Have a quick look at this little video and you will get an idea of why I am so pleased to review this book for my readers. I really do love any resource that can encourage educators and parents to get excited about providing messy play experiences and also making their own resources and toys to use over and over again.
We’ve tried out quite a few recipes for play from the book so far but I thought I would share a peak at two of the girls favourites so far…
Magic Foaming Dough (pages 66-68)
It was easy to mix the few ingredients required together and the children loved adding a little colour. They chose blue and green today.
It came together quickly into a soft mouldable dough….but was so different to the usual playdough we use.
I gave the children a tray each, some dough and a few little bowls and cut straws as there has been a lot of Birthday cake making here lately and they asked to make their own cakes with the dough!
They all created in different ways, Miss 3 is still hesitant about some textures so she began using the straws in her dough first so she didn’t need to touch it.
Ruby decided to make one large cake to decorate and also made a centerpiece!
Tara loves sensory play and straight away began using her hands to squish, mould and scoop the dough. She loved the colour on her hands and enjoyed telling me she was mixing blue and green together. Ruby decided she could make handprints in the dough…splat!
Then I handed out bottles with something magic inside and the children were so excited to see what happened when they poured the liquid onto their creations!
Amazing, foamy, bubbly, cold creations. Don’t you just love science and the reaction of children as they see it for the first time?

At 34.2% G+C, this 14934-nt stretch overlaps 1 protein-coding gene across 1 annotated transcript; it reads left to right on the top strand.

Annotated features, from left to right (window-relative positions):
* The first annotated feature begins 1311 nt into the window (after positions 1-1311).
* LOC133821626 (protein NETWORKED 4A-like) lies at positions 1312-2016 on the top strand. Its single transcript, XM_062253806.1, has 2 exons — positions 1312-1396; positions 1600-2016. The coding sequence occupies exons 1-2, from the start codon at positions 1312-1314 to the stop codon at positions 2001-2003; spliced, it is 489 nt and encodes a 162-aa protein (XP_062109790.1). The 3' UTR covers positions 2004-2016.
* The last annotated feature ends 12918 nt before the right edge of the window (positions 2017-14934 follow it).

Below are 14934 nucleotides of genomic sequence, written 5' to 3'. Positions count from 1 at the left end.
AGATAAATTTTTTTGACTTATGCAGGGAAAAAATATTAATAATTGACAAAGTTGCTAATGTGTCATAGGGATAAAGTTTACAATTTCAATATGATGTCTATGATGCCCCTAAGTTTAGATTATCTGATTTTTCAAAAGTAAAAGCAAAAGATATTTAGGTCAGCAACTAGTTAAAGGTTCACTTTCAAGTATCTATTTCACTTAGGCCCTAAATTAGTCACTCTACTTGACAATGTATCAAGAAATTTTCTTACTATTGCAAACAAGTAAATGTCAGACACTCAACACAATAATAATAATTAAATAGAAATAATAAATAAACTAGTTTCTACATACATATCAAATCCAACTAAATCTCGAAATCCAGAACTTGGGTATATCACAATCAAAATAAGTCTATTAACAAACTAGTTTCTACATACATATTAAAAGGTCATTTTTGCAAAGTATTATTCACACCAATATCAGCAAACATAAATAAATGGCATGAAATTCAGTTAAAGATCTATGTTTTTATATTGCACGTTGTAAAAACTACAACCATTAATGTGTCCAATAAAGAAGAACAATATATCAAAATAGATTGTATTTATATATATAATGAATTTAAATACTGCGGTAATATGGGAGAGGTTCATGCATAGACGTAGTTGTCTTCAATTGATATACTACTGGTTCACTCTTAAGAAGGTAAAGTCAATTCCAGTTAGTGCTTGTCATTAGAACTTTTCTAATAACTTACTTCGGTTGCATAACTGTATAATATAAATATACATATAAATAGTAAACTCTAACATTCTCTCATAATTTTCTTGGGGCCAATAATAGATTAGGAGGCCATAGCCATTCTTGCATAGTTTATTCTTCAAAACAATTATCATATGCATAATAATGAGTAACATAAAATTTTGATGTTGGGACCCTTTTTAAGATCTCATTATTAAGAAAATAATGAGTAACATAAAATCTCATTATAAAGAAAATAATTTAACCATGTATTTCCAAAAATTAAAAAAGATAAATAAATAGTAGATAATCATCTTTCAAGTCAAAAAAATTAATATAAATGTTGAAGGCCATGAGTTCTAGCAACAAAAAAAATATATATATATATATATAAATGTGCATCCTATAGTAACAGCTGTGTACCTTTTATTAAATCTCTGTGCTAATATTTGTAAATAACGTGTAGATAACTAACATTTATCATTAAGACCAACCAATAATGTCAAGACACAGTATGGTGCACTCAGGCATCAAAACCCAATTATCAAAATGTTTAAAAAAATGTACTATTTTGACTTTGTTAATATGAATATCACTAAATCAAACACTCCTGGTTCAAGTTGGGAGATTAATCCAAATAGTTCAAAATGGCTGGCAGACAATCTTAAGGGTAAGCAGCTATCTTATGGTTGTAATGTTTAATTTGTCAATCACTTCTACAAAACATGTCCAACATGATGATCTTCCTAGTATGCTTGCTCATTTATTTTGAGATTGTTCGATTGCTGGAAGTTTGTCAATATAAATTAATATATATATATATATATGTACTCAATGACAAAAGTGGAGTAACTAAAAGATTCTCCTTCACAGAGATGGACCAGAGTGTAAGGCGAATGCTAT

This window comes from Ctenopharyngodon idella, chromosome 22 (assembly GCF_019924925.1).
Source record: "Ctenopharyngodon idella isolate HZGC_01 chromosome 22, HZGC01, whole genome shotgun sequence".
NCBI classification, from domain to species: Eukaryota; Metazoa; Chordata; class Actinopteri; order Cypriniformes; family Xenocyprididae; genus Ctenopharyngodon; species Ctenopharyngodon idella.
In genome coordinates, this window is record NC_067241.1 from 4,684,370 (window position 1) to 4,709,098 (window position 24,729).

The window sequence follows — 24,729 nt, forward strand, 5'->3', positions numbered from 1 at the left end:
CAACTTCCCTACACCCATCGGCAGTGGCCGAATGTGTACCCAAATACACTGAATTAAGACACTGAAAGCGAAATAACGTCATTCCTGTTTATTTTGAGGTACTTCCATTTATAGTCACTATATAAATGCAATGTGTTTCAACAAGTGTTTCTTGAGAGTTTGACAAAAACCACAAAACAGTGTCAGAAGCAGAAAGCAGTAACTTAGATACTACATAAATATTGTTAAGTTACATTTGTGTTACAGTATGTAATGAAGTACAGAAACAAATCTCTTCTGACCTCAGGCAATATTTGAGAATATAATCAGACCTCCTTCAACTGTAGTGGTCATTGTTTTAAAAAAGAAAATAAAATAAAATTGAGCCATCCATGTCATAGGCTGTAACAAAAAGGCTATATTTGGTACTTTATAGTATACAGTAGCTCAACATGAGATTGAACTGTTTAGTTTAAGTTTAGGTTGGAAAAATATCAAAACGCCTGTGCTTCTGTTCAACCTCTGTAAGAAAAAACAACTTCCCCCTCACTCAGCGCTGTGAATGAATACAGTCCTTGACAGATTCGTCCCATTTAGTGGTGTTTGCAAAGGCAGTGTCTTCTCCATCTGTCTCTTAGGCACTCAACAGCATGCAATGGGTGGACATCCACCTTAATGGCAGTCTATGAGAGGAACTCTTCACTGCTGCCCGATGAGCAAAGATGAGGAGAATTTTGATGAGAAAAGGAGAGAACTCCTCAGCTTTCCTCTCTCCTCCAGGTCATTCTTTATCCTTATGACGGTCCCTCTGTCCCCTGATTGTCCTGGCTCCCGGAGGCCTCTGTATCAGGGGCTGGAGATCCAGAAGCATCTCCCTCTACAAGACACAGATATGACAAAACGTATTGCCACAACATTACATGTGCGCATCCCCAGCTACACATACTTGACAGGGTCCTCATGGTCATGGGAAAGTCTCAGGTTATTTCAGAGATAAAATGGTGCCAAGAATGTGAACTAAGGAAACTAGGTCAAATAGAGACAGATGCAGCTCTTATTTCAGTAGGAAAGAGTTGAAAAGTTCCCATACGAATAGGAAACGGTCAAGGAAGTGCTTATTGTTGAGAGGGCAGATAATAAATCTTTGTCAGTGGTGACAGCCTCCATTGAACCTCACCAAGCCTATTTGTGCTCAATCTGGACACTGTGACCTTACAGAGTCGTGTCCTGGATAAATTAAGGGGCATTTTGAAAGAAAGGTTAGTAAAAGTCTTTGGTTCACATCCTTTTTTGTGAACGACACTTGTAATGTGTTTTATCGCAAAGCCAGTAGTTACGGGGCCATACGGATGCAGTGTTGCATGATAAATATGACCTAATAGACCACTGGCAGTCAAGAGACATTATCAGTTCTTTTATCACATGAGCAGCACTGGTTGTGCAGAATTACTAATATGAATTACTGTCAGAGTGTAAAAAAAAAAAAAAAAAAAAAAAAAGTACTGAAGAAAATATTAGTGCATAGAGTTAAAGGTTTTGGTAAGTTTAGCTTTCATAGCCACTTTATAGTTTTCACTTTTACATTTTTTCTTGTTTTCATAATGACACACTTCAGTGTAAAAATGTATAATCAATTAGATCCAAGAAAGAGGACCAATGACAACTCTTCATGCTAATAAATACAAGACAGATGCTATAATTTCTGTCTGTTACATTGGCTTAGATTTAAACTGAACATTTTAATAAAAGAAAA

Let me tell you this kept them busy for AGES!
Suddenly Miss 3 couldn’t help but touch the foam and bubbles and then she was hooked, check out those green hands!
How special are these cake creations?
They found that by scooping up dough from the bottom of the tray and mixing it into the liquid already in their tray they could extend the foaming and fun. Problem solving at its best.
And when they just couldn’t get any more foam to occur the trays became a swimming pool for the little people…imaginations are never far away in sensory play!
I think next time we will try this erupting volcano dinosaur world….doesn’t it look like fun?
The girls also enjoyed another activity from the book – practising their cutting skills with some coloured pasta…quite the challenge and yet also so much fun!
Doesn’t everything look a little more exciting and inviting when colourful?
We did this one on trays and then transferred to an airtight container when finished so we could get it out again the next day for another play
Sensory play really is just so much fun and has so many rewards. Have I convinced you but you are still not sure where to start? I have loads of ideas you can try here on my blog and I highly recommend you get yourself a copy of 150+ Screen Free Activities for Kids. Even if sensory play isn’t your thing this book will still provide you with so many fun ideas to help develop your child’s creativity and skills. You can try the many play recipes, explore some fun outdoors or even flick through the chapter dedicated to ideas for making your own toys – you know how much I like sustainable practice and recycling for fun!
I know you want a copy… lucky it’s available world wide! Aussie readers I recommend checking out the Book Depository as I find it the best value for money with free postage to our little corner of the world which is rare!
You can also find 150+ Screen Free Activities for Kids at the following places…